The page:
Different Strokes

Boy, are we all different!

The world is colored by a vast array of personalities, opinions, and interests.

Aren't we glad, though? What if we were all the same? Dull gray robots, chanting in unison. Ugh!

However, when we take a closer look at how different we are, we start to get a little prickly. Differences are fine as long as you don't bother ME!

In the Church of Jesus Christ, the differences can cause problems just as they do anywhere else.

We can learn a lot about how to get along by looking at the band of disciples Jesus chose. Each of them represented a real man with a real life, real strengths and real weaknesses, doubts and struggles just as we have.

It has been asserted that, other than Peter, they were most likely very young at the time of their calling, probably under 20 years of age. We imagine them to be aged veterans, grey-bearded and somber. But the picture we glean from scripture is very different if we set aside our assumptions first--and that mental image of the painting of "The Last Supper".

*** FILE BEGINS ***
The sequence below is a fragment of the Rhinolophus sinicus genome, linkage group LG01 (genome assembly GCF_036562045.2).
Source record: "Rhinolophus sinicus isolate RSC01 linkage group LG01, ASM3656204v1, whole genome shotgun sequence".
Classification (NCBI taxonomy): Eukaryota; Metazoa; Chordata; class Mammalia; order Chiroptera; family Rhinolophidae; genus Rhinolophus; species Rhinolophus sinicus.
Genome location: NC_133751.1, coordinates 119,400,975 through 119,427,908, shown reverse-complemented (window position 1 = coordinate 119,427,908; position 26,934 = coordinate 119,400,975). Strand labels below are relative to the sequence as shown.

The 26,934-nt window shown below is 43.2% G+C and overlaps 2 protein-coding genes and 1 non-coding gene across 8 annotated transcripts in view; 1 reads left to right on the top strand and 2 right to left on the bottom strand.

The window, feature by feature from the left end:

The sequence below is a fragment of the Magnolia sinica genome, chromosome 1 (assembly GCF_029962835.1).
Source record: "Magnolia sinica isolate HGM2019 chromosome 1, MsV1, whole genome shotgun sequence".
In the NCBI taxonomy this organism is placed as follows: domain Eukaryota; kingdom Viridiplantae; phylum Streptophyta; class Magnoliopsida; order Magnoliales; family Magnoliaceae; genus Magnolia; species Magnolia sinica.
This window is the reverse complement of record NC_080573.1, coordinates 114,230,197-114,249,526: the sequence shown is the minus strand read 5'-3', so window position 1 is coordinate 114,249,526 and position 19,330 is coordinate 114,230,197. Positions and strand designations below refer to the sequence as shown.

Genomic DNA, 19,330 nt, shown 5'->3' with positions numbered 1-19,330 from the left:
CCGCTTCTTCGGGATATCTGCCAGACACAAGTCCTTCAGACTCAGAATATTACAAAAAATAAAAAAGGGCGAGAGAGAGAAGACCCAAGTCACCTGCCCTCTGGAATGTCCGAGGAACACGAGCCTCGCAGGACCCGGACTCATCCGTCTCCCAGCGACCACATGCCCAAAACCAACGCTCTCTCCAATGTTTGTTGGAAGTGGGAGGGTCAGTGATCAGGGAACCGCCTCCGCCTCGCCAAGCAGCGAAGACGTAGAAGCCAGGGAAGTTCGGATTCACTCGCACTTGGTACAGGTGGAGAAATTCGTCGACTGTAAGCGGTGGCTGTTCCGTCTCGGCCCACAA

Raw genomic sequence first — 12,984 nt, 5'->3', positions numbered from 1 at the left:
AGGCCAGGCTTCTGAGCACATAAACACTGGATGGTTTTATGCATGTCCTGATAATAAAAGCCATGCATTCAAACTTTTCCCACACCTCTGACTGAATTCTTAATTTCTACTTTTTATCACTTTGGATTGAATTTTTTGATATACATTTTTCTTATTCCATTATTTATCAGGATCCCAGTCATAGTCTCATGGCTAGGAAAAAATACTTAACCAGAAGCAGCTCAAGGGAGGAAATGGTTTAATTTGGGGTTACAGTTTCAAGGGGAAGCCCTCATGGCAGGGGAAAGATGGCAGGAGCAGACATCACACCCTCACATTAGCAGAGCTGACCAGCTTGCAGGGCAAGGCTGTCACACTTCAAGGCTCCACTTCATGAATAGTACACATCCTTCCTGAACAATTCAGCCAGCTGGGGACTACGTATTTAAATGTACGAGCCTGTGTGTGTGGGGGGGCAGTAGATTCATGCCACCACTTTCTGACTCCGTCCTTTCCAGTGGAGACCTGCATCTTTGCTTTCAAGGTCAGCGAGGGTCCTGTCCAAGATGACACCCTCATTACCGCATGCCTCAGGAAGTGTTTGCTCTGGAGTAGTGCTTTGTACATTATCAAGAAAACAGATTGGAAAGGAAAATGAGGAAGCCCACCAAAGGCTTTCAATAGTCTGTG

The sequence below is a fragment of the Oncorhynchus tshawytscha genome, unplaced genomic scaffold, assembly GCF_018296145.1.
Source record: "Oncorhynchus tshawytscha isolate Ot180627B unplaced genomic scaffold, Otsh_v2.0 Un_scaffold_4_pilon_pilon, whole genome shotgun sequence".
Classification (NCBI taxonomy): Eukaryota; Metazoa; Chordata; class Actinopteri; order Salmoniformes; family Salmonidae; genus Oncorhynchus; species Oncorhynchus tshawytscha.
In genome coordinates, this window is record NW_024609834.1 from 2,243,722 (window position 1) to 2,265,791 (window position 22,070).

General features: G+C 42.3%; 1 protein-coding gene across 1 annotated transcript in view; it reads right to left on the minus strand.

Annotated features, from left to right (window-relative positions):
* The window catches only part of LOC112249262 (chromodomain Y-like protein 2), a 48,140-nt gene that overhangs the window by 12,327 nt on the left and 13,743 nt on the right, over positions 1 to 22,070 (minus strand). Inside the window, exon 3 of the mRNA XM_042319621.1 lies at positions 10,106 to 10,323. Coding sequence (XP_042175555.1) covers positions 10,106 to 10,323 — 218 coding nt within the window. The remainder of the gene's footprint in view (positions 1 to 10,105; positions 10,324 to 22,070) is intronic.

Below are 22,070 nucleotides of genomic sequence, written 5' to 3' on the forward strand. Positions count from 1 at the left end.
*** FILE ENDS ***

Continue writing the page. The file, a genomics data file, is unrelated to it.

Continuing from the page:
I think one reason Jesus called them was because they were so different from each other. Have you ever wondered if each of them represents a particular type of Jesus-follower? What if in studying each of them--and adding a little imagination--we could learn about ourselves?

Over the next 12 posts, I will take each disciple and paint a word picture of the kind of man I see in scripture. It may not be totally accurate, but maybe by taking a closer look at these very real and very flawed men, you can find yourself in one of them. And in so doing, you might discover another reason why Jesus chose you.

Matthew 10:2-3 says, "
These are the names of the twelve apostles: first, Simon (who is called Peter) and his brother Andrew; James son of Zebedee, and his brother John; Philip and Bartholomew; Thomas and Matthew the tax collector; James son of Alphaeus, and Thaddaeus; Simon the Zealot and Judas Iscariot, who betrayed him."

We'll take them in the order listed in Matthew's gospel and see what we can learn about the varied, and sometimes half-crazy people Jesus loves.

People like you and me. And her!

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